As a surgeon-scientist, Wallace has also advanced the use of novel agents to light up tumors for better cancer detection and removal. She has tested a fluorescent peptide to improve surgical precision. Her research is a translation of the work conducted by the late-Nobel Prize winner, Roger Tsien, also from UC San Diego.

3-D Outpatient Imaging

“The Comprehensive Breast Health Center has a fully integrated suite of advanced imaging technologies in one location,” said Haydee Ojeda-Fournier, MD, medical director of breast imaging. “The space is equipped with five new 3-D capable mammography units, ultrasound, molecular breast imaging and MRI suites that offer patients and their radiologists the most advanced technologies and software. Image-guided biopsies are performed onsite by fellowship-trained subspecialty radiologists.”

“The mammography machines we have invested in offer tomosynthesis, also known as 3-D imaging, which is superior to conventional 2-D mammography, particularly in dense breast tissue that may hide a malignant growth,” Ojeda-Fournier said. “This equipment has been shown to find 30 percent more cancers while reducing unnecessary recalls among women of all breast densities.”

Breast-specific gamma imaging (BSGI) is a molecular breast imaging option recommended for patients who are not best suited to MRI imaging. This technology allows the patient to be seated for the scan and offers a rapid interpretation of results.

Haydee Ojeda-Fournier

Haydee Ojeda-Fournier, MD, medical director of breast imaging.

“For patients coming for their annual screening mammogram, we are efficiently set up so that patients are in and out in six to ten minutes, “said Ojeda-Fournier. “Our goal is always to make the scans as easy as possible.”

An experienced and trained team of technologists is available to help guide patients through the imaging studies. And all UC San Diego Health radiologists who interpret the scans are fellowship-trained and explain the results to patients in nearby consultation rooms.

“Whatever the patient’s breast type,” said Ojeda-Fournier, “we have an incredible collection of technologies that can detect calcifications that are micron in size or tumors that are millimeters in size. Our technologists are not only expert in performing excellent imaging but in making the patient feel comfortable and at ease while doing so.”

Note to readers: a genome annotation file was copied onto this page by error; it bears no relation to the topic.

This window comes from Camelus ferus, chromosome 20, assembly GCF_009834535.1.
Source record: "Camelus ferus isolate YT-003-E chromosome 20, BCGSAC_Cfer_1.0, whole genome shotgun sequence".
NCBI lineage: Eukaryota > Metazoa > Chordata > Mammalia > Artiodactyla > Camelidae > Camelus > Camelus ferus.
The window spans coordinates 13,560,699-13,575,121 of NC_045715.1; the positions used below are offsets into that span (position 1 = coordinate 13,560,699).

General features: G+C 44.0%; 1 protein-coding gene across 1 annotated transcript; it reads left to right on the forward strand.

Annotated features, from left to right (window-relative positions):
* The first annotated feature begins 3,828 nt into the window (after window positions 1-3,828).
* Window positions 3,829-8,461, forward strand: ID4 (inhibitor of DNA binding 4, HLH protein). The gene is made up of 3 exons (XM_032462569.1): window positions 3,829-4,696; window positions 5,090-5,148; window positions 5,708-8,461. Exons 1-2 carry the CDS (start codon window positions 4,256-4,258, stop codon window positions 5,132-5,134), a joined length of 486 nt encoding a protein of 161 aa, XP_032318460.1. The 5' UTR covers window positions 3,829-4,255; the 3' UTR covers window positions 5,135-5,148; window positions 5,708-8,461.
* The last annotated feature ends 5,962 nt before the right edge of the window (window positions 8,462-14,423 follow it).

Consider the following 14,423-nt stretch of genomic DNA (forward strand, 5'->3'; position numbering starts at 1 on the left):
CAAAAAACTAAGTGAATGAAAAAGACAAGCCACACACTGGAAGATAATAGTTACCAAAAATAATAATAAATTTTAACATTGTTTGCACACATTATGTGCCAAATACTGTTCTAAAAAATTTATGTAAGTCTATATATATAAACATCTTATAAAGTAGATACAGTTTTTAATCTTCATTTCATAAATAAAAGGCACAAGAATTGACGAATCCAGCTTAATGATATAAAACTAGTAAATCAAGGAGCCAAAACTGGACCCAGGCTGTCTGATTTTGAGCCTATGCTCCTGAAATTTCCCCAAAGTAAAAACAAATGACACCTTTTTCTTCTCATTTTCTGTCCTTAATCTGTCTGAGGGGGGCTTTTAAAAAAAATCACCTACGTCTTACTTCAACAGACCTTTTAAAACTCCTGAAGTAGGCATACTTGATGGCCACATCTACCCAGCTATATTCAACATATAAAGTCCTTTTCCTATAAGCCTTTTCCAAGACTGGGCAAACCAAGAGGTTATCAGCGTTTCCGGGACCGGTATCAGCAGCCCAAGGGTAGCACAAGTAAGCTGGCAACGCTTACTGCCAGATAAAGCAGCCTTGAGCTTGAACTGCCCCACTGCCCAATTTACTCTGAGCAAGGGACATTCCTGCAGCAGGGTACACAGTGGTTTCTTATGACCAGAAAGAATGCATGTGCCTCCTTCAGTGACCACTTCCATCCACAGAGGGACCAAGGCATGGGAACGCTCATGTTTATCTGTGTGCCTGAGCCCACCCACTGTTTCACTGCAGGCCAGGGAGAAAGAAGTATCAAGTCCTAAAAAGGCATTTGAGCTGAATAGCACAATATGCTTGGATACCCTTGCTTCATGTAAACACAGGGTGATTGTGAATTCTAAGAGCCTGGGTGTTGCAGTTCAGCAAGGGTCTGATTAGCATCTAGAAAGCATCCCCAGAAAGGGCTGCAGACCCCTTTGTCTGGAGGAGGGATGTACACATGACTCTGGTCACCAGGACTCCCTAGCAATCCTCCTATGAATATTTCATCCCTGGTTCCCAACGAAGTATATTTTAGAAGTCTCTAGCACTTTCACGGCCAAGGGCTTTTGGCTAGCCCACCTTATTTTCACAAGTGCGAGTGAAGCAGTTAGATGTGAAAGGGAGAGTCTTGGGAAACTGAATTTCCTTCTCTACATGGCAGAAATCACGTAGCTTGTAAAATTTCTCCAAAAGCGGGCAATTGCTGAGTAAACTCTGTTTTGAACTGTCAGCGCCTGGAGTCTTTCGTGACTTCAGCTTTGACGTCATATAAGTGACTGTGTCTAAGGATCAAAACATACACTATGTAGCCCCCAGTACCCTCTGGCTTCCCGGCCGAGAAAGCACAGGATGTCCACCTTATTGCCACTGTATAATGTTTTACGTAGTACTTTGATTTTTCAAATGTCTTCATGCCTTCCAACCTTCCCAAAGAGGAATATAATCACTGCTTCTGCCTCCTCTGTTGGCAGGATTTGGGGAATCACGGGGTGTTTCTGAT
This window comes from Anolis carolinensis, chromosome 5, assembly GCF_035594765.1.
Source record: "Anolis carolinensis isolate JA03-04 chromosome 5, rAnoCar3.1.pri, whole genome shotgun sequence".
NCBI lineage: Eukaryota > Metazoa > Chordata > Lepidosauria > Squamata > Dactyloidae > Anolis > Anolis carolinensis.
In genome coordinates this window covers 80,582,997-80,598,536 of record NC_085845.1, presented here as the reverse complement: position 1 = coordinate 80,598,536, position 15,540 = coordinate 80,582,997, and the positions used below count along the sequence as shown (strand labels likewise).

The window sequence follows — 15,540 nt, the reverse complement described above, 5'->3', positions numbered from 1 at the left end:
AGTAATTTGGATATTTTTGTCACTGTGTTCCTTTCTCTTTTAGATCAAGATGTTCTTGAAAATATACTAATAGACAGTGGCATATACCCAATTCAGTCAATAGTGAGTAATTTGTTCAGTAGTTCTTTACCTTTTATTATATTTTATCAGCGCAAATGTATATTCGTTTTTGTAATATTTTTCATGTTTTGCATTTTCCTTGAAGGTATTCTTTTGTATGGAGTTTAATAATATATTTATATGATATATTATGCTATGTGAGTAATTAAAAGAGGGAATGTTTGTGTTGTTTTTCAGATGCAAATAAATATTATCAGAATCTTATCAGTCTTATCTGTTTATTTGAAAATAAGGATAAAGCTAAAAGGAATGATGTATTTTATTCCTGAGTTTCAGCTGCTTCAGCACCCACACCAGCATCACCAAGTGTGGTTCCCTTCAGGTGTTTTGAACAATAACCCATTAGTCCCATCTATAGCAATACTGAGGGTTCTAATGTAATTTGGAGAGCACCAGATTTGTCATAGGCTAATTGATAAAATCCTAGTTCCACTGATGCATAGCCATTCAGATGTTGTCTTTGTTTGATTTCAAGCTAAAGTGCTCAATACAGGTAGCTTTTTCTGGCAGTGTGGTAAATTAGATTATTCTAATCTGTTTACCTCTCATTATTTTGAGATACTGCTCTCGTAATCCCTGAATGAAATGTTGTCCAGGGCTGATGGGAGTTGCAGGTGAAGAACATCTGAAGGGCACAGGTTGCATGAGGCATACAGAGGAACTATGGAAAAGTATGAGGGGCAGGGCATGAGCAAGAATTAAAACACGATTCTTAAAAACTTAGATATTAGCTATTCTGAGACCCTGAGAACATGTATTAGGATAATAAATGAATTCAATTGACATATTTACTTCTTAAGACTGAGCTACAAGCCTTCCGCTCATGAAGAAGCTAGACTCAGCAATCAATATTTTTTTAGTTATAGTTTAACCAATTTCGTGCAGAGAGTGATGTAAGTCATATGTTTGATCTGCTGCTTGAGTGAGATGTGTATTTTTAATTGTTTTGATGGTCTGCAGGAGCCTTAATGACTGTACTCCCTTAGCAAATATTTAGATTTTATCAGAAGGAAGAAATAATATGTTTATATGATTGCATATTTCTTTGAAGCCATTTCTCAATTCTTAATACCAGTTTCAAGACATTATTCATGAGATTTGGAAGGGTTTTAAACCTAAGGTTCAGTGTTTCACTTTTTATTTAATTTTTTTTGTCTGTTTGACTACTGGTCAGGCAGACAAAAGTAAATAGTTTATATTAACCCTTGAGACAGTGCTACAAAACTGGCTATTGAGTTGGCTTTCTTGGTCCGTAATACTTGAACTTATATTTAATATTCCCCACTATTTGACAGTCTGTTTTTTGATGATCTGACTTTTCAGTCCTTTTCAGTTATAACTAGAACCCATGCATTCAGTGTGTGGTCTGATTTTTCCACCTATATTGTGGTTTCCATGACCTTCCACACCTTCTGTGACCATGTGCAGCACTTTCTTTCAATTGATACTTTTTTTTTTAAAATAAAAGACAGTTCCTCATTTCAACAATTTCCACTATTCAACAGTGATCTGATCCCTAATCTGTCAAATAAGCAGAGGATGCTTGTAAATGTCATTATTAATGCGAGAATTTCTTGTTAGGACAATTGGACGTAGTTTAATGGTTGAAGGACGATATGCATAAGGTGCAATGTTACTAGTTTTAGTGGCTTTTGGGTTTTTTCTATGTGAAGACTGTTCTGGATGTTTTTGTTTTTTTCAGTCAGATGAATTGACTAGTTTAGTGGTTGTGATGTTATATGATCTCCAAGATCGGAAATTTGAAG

Cancer Rehabilitation

Patients who may experience complications from cancer treatment are eligible for a breast cancer rehabilitation program where issues such as pain, lymphedema and hair loss are managed.

Comprehensive pain management of post-mastectomy pain is available using a multimodel and multidisciplinary approach to care that is tailored to each patient.

Certified lymphedema therapists are available to treat swelling in the arms, legs, and other areas which may be affected by lymph node removal or radiation treatment.

“Lymphedema, a form of severe swelling, can cause permanent tissue damage,” said Schwab. “The advantage of having services available onsite at the Comprehensive Breast Health Center is that patients can be treated as soon as symptoms appear. Rapid access is key.”

Therapists also address any post-operative issues such as range of motion, scarring, and lymphedema prevention. Complete decongestive therapy, manual lymphatic drainage techniques, compression therapy, and therapeutic exercise are offered.

In the future, the outpatient pavilion will offer a range of cooling techniques to treat neuropathic pain and to prevent hair loss that sometimes result from chemotherapy. These techniques involve cooling select parts of the body, such as the hands or feet, to prevent pain complications from anticancer drugs. In the case of the scalp, a cooling cap can reduce or prevent hair loss.

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“Breast cancer affects both men and women,” said Wallace. “Knowing your family history and risk factors could save your life. Have a discussion with your physician now about risks associated with your individual genes. If you need treatment, seek a comprehensive breast center where you’ll get customized treatment plans using a team-approach that cares for the whole patient.”

The Comprehensive Breast Health Center team includes radiation oncologists, cancer geneticists, nurse practitioners, pathologists, nurse case managers, dieticians and palliative care specialists.

“The team here is extraordinary,” said Wallace. “Case managers and social workers are here to help. In addition to your doctors, they can support you through your most vulnerable times. They can help translate the clinical information you receive and guide you through your emotions. Cancer is taxing on all family members. Our social workers recognize that and work with everyone in the family unit. They can also offer helpful guidance on how to address a cancer diagnosis with children.”

To learn more about comprehensive breast care services at UC San Diego Health, visit health.ucsd.edu/specialties/cancer/programs/breast or call 858-657-7000.